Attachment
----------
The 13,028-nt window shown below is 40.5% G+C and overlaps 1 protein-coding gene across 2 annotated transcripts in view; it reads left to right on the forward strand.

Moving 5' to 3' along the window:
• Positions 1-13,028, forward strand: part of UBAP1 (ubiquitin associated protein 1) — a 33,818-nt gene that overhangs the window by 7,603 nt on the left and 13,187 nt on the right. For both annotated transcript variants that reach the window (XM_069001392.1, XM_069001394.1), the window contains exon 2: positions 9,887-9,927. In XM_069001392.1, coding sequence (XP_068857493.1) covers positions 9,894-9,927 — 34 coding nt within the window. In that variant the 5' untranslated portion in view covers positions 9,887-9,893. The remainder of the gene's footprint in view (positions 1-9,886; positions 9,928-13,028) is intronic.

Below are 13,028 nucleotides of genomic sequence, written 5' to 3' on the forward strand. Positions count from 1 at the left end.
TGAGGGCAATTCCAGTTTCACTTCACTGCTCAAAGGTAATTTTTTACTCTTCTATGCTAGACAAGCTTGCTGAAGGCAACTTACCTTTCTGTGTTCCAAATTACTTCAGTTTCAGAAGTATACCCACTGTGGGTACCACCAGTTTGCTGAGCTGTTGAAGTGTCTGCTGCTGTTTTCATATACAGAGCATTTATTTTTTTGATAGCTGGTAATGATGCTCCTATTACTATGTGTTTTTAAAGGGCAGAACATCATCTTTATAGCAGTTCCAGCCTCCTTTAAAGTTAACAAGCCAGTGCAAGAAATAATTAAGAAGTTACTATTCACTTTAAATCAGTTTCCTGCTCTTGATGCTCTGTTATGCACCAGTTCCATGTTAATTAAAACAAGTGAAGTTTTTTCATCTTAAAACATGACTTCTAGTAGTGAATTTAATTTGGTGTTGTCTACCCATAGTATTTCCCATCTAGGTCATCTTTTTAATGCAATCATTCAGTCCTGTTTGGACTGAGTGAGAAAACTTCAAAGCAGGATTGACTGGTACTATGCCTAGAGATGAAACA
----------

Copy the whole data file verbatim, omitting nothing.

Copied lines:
The 13,028-nt window shown below is 40.5% G+C and overlaps 1 protein-coding gene across 2 annotated transcripts in view; it reads left to right on the forward strand.

Moving 5' to 3' along the window:
• Positions 1-13,028, forward strand: part of UBAP1 (ubiquitin associated protein 1) — a 33,818-nt gene that overhangs the window by 7,603 nt on the left and 13,187 nt on the right. For both annotated transcript variants that reach the window (XM_069001392.1, XM_069001394.1), the window contains exon 2: positions 9,887-9,927. In XM_069001392.1, coding sequence (XP_068857493.1) covers positions 9,894-9,927 — 34 coding nt within the window. In that variant the 5' untranslated portion in view covers positions 9,887-9,893. The remainder of the gene's footprint in view (positions 1-9,886; positions 9,928-13,028) is intronic.

Below are 13,028 nucleotides of genomic sequence, written 5' to 3' on the forward strand. Positions count from 1 at the left end.
TGAGGGCAATTCCAGTTTCACTTCACTGCTCAAAGGTAATTTTTTACTCTTCTATGCTAGACAAGCTTGCTGAAGGCAACTTACCTTTCTGTGTTCCAAATTACTTCAGTTTCAGAAGTATACCCACTGTGGGTACCACCAGTTTGCTGAGCTGTTGAAGTGTCTGCTGCTGTTTTCATATACAGAGCATTTATTTTTTTGATAGCTGGTAATGATGCTCCTATTACTATGTGTTTTTAAAGGGCAGAACATCATCTTTATAGCAGTTCCAGCCTCCTTTAAAGTTAACAAGCCAGTGCAAGAAATAATTAAGAAGTTACTATTCACTTTAAATCAGTTTCCTGCTCTTGATGCTCTGTTATGCACCAGTTCCATGTTAATTAAAACAAGTGAAGTTTTTTCATCTTAAAACATGACTTCTAGTAGTGAATTTAATTTGGTGTTGTCTACCCATAGTATTTCCCATCTAGGTCATCTTTTTAATGCAATCATTCAGTCCTGTTTGGACTGAGTGAGAAAACTTCAAAGCAGGATTGACTGGTACTATGCCTAGAGATGAAACA